As part of the insolvency proceedings, the receiver obtained offers to purchase the mining claims. Each of the offers it received was conditional upon the lands being unencumbered. The receiver sought approval of the sale of the lands to one of the bidders from the supervising judge, requesting that 235’s Royalty be vested out.
The supervising judge approved the sale and vesting order, and the transaction was completed. 235’s Royalty interest was vested out, and it received $250,000 in compensation.
In reaching its decision, the supervising judge determined that royalty interests are not interests in land. He also determined that the court had jurisdiction to vest out the royalty interest. 235 appealed the decision, but only after the Royalty was struck from the land titles registry and the sale transaction by the receiver to the third party had closed.
The Court of Appeal heard 235’s appeal in two parts. The first part considered whether is the Royalty was an interest in land. In that appeal, analyzed here, the Court of Appeal relied on the Supreme Court of Canada decision in Bank of Montreal v. Dynex Petroleum Ltd., finding that the Royalty constituted an interest in land. The Court of Appeal restated that the court’s role, as it is in all matters of contractual interpretation, is to determine what the intention of the parties was at the time that the agreement was struck. If it is clear and ambiguous that a royalty interest grants an interest in land, the manner of the calculation of the royalty will not displace that intention.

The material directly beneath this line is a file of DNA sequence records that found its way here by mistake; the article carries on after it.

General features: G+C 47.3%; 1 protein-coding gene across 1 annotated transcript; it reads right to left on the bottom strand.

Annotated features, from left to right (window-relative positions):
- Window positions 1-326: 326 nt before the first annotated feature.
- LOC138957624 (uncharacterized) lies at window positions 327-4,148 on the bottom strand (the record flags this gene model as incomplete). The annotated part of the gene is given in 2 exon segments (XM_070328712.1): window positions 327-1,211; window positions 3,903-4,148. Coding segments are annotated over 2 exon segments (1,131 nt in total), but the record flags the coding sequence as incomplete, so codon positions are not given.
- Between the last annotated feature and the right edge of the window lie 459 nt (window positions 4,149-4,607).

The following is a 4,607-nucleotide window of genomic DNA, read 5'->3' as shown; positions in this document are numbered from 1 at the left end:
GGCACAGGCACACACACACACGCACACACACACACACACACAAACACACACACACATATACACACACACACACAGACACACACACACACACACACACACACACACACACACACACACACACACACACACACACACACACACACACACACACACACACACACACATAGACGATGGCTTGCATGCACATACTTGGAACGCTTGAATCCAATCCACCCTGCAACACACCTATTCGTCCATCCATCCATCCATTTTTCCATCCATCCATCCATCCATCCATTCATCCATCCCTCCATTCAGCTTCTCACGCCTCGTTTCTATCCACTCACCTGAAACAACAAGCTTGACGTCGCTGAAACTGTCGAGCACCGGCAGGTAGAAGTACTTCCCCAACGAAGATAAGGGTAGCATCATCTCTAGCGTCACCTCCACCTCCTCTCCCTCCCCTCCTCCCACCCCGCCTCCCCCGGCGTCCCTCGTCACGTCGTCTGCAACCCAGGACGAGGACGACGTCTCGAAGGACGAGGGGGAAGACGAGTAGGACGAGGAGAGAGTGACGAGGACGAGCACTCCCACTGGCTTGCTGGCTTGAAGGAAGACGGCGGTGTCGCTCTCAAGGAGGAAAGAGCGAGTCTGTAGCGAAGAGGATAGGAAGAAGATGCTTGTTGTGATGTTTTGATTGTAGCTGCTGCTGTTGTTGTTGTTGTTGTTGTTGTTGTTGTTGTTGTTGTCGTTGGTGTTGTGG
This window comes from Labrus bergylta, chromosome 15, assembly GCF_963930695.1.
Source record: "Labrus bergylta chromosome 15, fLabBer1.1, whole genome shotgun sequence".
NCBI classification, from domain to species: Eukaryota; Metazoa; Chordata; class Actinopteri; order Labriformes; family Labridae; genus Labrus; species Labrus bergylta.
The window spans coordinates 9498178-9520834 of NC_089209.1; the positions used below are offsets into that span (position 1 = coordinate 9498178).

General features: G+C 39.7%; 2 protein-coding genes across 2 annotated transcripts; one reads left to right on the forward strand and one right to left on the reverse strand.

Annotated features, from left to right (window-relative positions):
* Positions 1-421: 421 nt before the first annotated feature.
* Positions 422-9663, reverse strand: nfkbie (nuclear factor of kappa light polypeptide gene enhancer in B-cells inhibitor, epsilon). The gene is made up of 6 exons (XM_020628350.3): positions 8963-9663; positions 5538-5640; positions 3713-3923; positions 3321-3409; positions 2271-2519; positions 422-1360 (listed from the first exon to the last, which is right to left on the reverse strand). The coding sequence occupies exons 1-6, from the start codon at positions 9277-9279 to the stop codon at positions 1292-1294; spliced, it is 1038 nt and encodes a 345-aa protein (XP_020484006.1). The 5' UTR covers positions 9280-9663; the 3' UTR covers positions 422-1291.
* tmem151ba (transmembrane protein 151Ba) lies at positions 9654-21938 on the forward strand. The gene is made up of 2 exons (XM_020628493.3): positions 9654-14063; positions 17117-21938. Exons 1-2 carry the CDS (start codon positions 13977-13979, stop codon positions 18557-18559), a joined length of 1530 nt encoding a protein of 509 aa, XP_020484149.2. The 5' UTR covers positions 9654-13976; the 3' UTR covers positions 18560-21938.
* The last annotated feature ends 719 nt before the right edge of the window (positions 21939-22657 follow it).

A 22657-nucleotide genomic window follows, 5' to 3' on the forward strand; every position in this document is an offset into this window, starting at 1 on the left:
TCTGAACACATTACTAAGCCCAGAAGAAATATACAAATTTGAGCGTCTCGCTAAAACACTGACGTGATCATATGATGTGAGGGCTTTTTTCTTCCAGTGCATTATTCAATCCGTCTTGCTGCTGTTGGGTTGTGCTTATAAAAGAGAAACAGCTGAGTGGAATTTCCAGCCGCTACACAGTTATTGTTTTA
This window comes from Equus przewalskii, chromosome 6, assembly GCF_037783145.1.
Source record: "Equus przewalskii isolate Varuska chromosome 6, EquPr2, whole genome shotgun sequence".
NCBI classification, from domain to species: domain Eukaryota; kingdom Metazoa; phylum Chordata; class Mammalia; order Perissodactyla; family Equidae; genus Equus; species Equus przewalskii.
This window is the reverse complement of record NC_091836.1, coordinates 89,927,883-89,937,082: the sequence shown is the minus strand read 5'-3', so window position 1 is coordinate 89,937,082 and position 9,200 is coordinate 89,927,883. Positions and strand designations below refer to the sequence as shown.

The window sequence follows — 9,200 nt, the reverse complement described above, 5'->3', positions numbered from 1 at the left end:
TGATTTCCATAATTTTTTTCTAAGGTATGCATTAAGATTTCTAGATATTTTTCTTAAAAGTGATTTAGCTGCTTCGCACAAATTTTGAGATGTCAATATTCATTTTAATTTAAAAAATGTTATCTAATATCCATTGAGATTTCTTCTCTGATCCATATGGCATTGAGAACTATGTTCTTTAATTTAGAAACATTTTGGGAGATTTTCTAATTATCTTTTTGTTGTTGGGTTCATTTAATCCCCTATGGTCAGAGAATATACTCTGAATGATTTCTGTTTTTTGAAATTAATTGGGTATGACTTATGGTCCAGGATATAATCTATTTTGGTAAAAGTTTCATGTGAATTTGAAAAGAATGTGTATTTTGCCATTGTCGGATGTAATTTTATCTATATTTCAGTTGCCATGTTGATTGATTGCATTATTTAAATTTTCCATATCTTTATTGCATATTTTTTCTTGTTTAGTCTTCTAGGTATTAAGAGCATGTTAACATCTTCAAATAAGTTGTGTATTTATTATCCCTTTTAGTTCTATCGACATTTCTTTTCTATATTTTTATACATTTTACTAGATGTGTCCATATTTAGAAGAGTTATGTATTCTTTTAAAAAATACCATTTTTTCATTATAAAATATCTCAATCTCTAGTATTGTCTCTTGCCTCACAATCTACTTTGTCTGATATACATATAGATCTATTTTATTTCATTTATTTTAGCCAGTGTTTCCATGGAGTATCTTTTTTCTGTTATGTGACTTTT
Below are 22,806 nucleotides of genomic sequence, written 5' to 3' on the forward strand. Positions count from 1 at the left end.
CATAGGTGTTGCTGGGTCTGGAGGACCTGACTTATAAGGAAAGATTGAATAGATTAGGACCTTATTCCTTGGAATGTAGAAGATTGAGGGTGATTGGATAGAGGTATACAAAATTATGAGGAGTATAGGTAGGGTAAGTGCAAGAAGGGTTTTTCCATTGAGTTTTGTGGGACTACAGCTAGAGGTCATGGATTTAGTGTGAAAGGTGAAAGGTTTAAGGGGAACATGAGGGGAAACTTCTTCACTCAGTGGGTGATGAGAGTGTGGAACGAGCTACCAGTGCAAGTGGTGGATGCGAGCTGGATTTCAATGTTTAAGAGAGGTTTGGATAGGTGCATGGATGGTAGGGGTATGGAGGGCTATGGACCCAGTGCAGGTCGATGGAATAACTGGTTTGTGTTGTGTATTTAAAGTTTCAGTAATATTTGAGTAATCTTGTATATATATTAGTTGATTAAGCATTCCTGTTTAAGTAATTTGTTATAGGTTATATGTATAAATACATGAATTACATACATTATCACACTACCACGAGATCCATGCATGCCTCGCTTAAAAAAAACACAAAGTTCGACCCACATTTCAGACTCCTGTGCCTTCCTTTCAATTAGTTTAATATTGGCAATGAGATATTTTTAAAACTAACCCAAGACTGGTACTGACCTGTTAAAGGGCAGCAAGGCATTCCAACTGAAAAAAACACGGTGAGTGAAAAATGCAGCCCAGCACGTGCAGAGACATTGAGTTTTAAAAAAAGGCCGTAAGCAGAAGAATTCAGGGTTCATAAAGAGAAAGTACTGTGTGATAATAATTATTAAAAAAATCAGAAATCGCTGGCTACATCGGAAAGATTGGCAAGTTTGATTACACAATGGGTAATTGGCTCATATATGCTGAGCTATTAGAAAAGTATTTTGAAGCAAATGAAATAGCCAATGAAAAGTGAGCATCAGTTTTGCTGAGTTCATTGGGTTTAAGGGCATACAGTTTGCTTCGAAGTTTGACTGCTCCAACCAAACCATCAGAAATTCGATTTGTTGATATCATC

In part two, the Court considered whether the Court has jurisdiction to vest out an interest in land and, if that jurisdiction exists, what the remedy would be in this specific case.
The court develops a framework for determining when to vest out interests in land